Remaining wannabes do not exactly justify the idea that the United Kingdom is the hotbed of musical talent. One contestant, Stacey, is something of a shapeshifter, talking like the a hairdresser from Hell one minute before channeling the spirit of a cruise ship warbler when she sings. A bloke called Daryl, whose attitude appears to be younger than the children he teaches, proves he can sing by unnecessarily holding onto notes at the end of each verse for the sake of a whooping applause.

Above all of the hopefuls sits the one last hope in reality television, however. I like to call it the “Michelle McManus Phenomenon”, relating to the woman whose success in Pop Idol some years ago was almost certainly down to the concerted nationwide effort to give victory to the antidote to variety shows. Larger than most pop stars, and without anything like a distinctive voice, McManus was the victor the producers, presenters, and music company did not want to touch with a bargepole. Her victory was probably best characterised by the mysterious disappearance of her second single days after appearing on television promoting its release.

“Michelle McManus Phenomenon” is about to happen again with the X-Factor secret weapon; two Irish lads called John and Edward. If enough Facebook petitions, bored tabloid journalists, and Twitter users can keep pressing Redial on their phones, these two lads may well be the death of X-Factors from this year hence. Imagine the power. “Jedward” have almost no actual talent; their singing is breathless and often out of tune, their dancing uncertain and without much choreography. Like John Sergeant on Strictly Come Dancing last year, their continued appearances are thanks to a population who want to stick two fingers up at the perceived wisdom that producers knows better than consumers. Nobody actually wants tone-deaf Irish kids on their radio every day, but imagine trying to give X-Factor and other such shows credibility ever again were they to win.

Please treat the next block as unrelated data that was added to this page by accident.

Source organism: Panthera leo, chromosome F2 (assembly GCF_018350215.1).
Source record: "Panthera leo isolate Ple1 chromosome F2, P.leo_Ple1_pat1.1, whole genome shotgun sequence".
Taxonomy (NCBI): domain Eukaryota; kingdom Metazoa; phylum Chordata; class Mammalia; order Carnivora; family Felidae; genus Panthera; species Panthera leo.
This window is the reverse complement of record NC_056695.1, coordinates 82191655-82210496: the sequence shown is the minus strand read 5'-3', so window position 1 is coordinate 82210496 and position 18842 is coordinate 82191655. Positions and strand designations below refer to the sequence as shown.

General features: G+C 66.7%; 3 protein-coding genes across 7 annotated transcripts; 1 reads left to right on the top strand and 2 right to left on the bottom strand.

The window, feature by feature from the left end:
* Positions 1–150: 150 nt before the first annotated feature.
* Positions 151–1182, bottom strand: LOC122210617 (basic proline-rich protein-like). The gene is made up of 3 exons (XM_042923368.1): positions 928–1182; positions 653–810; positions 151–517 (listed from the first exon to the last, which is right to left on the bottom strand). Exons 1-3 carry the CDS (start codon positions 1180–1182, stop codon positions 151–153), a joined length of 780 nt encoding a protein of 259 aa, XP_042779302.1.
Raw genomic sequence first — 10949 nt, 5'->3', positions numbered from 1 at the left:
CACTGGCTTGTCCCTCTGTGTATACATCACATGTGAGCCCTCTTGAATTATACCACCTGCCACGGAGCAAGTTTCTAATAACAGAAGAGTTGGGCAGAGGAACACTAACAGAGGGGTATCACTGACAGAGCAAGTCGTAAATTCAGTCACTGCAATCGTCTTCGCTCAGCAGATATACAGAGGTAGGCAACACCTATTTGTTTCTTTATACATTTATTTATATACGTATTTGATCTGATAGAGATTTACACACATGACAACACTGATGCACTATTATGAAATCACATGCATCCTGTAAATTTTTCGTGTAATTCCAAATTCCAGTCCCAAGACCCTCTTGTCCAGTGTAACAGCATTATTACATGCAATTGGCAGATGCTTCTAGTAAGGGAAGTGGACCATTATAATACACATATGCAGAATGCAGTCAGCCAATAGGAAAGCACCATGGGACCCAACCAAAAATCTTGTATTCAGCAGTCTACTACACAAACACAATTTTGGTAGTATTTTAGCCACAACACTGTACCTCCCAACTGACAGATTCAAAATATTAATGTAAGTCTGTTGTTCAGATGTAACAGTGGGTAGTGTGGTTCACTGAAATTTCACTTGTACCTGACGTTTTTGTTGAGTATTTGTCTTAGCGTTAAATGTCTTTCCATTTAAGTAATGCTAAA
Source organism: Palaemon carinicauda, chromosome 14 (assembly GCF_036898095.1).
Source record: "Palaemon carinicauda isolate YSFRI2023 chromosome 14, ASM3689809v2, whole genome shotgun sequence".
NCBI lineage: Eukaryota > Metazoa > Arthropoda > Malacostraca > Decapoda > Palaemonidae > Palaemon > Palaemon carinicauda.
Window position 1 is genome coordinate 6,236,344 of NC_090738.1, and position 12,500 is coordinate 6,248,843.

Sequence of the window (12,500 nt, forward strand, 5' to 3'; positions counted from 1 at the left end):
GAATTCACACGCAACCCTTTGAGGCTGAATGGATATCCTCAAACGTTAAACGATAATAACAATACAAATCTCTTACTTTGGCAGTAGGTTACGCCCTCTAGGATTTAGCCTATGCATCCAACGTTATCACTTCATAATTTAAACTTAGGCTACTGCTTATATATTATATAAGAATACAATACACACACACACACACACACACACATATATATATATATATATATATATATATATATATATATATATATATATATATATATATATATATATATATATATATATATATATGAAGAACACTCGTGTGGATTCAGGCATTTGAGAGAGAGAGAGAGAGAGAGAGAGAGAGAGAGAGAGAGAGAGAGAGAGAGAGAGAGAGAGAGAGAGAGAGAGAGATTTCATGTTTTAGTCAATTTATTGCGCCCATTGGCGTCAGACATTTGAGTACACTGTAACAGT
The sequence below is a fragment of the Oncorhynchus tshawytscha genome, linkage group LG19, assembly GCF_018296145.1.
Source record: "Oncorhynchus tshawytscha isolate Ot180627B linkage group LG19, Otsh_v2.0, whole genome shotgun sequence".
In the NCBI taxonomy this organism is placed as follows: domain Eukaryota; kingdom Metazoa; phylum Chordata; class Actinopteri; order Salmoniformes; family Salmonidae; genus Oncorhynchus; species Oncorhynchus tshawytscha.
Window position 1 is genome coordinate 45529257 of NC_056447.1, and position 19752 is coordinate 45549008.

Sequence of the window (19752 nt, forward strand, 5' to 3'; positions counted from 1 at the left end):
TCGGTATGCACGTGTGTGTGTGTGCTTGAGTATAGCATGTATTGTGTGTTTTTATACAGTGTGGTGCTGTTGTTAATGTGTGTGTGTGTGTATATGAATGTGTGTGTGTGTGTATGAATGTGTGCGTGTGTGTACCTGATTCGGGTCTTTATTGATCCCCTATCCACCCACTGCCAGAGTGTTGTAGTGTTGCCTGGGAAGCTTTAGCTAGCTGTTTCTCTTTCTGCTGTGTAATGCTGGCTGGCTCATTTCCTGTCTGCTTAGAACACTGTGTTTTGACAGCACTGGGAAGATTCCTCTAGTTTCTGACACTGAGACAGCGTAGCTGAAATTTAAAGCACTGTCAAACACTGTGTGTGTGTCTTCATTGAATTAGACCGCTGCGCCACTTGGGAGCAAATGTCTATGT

This is why I fully support the two frankly terrible young lads to win. Not because I am a fan of the show, or of them, or their “mentor” Louis Walsh. Because I remember the amount of laughing around the country when Pop Idol judges were forced to grin and applaud as Michelle McManus blandly warbled her way through a two-bit pop song. Because I remember Alex Parks on BBC One’s Fame Academy, the spiky-haired Cornish lesbian who sounded like Tracy Thorn with hiccups, but who nevertheless was an actual talented singer held back by the prejudices connected to winning a phone-in reality show.

Putting an end to such shows in the future is a bold aim. It could just work. To ensure X-Factor has to suffer a serious pride-fall from which it may never recover, all support must now turn to the two people who can bring down its empire. It’s time to vote like you’ve never done before. It’s time to celebrate the Britney Spears cover-versions and uncertain high-kicks and garbled half-forgotten lyrics. It’s time to hand victory to John and Edward.